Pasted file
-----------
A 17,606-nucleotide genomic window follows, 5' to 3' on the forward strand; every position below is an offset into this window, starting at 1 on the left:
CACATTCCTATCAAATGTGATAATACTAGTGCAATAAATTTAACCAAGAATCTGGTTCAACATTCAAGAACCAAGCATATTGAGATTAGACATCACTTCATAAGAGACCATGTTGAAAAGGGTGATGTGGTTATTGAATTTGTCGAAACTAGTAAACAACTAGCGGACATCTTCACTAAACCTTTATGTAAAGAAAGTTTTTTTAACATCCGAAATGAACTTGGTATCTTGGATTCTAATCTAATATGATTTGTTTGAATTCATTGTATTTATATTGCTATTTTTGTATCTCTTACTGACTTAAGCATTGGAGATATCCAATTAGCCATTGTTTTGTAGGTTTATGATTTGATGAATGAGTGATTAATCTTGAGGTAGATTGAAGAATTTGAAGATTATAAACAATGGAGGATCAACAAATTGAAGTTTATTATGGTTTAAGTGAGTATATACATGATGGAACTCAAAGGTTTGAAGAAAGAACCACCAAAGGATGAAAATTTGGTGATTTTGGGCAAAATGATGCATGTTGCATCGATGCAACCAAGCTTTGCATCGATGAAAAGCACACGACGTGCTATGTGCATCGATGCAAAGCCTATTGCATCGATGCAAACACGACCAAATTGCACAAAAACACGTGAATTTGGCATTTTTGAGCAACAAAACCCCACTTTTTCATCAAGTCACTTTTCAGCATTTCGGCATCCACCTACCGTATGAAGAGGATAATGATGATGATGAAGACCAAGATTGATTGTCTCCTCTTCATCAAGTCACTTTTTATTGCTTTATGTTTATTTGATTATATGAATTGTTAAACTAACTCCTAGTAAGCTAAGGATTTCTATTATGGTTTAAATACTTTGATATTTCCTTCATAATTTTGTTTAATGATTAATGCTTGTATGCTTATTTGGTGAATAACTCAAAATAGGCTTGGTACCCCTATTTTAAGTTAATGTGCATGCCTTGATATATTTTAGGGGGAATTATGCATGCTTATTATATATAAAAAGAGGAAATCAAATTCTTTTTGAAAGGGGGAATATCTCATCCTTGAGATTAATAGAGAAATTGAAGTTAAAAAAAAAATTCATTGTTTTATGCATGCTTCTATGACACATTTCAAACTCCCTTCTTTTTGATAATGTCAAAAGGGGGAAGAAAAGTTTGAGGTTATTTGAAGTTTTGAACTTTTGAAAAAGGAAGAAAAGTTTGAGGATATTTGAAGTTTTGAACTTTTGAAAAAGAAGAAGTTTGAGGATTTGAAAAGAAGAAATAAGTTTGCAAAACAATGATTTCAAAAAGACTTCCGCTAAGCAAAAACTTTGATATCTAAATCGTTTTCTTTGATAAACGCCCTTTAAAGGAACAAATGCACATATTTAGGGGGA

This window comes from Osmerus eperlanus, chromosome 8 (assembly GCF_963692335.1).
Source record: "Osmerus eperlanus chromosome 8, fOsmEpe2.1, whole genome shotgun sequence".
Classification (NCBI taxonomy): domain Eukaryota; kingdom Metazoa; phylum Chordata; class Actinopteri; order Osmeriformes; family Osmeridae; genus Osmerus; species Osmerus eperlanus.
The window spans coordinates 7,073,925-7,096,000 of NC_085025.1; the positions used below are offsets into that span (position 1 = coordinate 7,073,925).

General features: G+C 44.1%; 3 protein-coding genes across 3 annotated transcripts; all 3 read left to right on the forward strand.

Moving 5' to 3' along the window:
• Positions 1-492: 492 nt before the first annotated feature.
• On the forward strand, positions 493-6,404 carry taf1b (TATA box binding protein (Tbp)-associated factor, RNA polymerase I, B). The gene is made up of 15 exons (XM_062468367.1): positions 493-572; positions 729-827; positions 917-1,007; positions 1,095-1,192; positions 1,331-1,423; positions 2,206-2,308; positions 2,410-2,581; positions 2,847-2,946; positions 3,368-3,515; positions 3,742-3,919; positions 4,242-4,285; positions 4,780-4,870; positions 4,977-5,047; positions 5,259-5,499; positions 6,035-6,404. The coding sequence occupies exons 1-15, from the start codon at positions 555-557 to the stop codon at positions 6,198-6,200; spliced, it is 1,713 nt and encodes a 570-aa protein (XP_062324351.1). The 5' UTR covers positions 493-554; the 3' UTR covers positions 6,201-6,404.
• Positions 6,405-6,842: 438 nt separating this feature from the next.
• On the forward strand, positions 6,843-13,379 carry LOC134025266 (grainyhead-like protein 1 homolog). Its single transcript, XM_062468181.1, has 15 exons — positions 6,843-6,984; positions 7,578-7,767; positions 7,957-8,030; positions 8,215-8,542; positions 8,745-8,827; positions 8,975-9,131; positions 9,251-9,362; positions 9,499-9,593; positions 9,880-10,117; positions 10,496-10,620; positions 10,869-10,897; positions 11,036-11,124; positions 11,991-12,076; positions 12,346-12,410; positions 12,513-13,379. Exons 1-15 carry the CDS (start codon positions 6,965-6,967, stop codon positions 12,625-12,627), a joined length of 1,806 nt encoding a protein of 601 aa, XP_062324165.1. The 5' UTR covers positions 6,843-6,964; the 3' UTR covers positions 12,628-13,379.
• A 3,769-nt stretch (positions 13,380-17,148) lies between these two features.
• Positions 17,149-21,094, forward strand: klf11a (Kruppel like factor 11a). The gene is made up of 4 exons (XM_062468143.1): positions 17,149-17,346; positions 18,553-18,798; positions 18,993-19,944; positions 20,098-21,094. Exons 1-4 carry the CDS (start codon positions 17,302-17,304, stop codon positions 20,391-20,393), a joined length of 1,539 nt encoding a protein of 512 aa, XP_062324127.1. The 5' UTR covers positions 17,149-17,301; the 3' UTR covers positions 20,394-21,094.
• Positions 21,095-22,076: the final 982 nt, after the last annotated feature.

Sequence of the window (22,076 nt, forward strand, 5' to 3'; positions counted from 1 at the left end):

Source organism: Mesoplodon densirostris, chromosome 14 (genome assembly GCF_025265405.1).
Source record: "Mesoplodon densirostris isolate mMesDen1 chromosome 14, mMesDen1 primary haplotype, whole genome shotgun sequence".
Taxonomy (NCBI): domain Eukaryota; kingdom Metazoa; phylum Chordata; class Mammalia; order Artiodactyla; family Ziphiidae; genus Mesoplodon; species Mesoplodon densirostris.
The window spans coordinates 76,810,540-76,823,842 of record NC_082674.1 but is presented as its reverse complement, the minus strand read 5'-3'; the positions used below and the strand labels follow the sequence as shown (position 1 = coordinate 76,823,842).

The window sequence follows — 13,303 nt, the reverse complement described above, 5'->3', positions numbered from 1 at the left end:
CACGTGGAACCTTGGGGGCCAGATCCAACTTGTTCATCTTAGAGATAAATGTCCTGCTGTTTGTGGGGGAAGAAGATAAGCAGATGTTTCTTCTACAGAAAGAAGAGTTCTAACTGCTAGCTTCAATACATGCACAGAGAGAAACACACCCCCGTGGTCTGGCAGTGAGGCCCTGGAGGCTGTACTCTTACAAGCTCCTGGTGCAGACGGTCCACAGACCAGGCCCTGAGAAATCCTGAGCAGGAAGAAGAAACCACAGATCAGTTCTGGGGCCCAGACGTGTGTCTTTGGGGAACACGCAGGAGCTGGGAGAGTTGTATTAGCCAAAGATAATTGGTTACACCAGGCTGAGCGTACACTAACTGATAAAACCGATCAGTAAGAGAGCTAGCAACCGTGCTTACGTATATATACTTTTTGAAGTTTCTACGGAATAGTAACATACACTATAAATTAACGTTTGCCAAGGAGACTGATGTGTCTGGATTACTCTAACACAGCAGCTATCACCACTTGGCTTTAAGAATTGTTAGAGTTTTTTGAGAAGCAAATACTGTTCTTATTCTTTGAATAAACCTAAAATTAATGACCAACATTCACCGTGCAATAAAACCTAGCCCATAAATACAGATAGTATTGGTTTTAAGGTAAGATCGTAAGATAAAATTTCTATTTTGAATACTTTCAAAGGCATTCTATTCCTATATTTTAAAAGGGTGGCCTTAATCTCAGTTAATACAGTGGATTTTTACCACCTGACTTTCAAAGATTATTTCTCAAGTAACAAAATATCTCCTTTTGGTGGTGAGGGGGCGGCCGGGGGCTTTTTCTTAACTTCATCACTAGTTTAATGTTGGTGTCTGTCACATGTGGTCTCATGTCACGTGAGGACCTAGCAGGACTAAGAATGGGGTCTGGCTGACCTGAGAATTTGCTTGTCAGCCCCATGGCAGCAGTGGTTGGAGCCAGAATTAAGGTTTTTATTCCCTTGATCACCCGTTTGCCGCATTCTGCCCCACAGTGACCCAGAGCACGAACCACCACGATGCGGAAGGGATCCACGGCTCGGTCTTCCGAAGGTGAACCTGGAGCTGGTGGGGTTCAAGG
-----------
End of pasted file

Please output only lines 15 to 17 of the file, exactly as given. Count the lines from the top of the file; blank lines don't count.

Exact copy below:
• Positions 21,095-22,076: the final 982 nt, after the last annotated feature.

Sequence of the window (22,076 nt, forward strand, 5' to 3'; positions counted from 1 at the left end):

Source organism: Mesoplodon densirostris, chromosome 14 (genome assembly GCF_025265405.1).